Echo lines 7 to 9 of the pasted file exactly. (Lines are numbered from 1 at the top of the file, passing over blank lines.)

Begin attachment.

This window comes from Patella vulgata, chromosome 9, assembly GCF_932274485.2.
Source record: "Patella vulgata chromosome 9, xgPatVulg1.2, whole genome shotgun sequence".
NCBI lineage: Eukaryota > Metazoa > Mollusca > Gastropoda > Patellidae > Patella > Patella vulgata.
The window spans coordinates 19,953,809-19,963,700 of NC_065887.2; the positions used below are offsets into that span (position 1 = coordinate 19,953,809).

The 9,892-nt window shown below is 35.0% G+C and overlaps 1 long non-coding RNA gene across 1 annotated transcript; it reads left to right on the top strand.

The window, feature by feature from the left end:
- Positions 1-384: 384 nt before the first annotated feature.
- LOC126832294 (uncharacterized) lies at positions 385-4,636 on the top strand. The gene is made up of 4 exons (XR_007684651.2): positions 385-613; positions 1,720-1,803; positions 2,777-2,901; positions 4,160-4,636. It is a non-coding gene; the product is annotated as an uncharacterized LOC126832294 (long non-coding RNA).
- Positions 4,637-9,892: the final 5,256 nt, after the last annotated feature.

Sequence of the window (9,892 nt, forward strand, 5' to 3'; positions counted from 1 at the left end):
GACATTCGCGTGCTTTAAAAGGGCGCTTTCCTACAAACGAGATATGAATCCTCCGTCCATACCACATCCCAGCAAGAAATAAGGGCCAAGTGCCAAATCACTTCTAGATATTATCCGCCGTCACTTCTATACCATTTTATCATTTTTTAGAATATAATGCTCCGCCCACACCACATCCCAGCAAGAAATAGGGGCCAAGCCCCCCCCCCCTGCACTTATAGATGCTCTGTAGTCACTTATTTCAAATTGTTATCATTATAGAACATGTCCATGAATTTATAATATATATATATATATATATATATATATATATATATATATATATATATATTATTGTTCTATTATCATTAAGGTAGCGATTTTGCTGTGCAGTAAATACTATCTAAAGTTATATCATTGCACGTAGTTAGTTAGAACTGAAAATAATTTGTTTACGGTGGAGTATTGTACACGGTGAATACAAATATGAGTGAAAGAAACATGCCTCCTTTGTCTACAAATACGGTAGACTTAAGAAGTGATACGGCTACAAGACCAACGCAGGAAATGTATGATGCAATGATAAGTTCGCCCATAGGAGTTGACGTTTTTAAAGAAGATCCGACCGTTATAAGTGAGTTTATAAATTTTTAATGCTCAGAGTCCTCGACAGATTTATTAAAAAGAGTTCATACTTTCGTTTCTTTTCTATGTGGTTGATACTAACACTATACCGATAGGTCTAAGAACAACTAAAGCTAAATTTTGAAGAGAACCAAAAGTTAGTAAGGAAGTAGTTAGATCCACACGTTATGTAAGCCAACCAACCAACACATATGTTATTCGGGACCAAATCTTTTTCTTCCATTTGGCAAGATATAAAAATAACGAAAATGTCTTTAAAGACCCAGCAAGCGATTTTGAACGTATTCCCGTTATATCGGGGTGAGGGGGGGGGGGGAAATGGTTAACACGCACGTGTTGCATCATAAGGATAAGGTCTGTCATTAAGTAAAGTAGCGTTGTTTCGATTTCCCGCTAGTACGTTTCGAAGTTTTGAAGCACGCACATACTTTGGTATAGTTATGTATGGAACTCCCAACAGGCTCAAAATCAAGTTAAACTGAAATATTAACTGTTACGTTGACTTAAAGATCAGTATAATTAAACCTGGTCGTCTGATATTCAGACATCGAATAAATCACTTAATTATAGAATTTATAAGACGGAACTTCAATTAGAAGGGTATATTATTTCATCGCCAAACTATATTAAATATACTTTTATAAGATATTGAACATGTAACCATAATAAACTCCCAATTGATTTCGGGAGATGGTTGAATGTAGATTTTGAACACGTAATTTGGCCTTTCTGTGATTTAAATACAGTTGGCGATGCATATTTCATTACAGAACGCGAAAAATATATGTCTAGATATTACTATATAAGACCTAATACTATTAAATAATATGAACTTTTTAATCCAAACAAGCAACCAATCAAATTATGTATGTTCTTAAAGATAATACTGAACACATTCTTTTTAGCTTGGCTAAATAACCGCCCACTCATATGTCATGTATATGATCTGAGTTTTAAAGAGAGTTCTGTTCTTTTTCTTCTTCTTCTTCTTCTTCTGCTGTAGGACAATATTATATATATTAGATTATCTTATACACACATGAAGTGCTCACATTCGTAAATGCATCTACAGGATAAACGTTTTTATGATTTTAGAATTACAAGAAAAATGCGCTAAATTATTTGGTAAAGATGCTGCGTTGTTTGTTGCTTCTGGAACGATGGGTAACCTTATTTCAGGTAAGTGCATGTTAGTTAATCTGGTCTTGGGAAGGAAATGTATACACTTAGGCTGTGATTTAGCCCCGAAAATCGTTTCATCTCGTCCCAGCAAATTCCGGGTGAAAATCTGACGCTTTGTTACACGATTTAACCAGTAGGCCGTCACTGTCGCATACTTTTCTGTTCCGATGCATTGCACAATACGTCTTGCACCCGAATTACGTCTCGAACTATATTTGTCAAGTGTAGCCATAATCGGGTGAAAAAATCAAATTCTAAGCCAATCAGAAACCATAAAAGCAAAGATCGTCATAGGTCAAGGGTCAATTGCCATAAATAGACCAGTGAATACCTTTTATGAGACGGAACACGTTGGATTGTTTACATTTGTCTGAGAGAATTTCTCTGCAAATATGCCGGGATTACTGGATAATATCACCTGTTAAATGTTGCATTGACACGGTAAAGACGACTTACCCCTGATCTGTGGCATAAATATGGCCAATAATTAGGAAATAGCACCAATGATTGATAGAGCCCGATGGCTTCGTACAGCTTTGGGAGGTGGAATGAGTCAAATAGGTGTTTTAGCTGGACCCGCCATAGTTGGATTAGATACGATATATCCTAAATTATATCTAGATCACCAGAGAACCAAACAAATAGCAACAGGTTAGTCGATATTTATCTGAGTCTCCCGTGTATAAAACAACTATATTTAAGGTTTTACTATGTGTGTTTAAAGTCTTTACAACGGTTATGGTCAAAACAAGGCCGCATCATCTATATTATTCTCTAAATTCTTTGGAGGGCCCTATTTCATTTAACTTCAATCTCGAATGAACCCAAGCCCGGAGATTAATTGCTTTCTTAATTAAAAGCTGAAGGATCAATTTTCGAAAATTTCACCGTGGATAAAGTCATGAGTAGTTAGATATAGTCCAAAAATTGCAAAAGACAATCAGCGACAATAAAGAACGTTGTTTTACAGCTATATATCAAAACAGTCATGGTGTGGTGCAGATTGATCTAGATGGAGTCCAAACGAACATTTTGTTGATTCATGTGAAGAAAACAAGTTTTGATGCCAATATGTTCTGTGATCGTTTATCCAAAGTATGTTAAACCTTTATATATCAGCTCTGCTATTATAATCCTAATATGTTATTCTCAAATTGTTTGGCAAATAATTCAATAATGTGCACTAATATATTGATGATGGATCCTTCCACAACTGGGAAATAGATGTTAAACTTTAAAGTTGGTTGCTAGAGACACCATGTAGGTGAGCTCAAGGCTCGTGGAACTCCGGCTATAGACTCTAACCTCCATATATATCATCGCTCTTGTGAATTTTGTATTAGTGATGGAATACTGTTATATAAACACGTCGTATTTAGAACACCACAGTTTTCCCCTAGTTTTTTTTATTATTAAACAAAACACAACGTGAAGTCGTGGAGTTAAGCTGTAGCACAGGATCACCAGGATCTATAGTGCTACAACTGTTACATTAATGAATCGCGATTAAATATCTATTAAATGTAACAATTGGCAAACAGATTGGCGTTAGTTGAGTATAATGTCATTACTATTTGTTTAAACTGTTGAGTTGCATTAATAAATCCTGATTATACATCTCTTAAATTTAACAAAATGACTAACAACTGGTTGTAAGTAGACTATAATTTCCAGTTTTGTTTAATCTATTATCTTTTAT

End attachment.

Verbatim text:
- Positions 1-384: 384 nt before the first annotated feature.
- LOC126832294 (uncharacterized) lies at positions 385-4,636 on the top strand. The gene is made up of 4 exons (XR_007684651.2): positions 385-613; positions 1,720-1,803; positions 2,777-2,901; positions 4,160-4,636. It is a non-coding gene; the product is annotated as an uncharacterized LOC126832294 (long non-coding RNA).
- Positions 4,637-9,892: the final 5,256 nt, after the last annotated feature.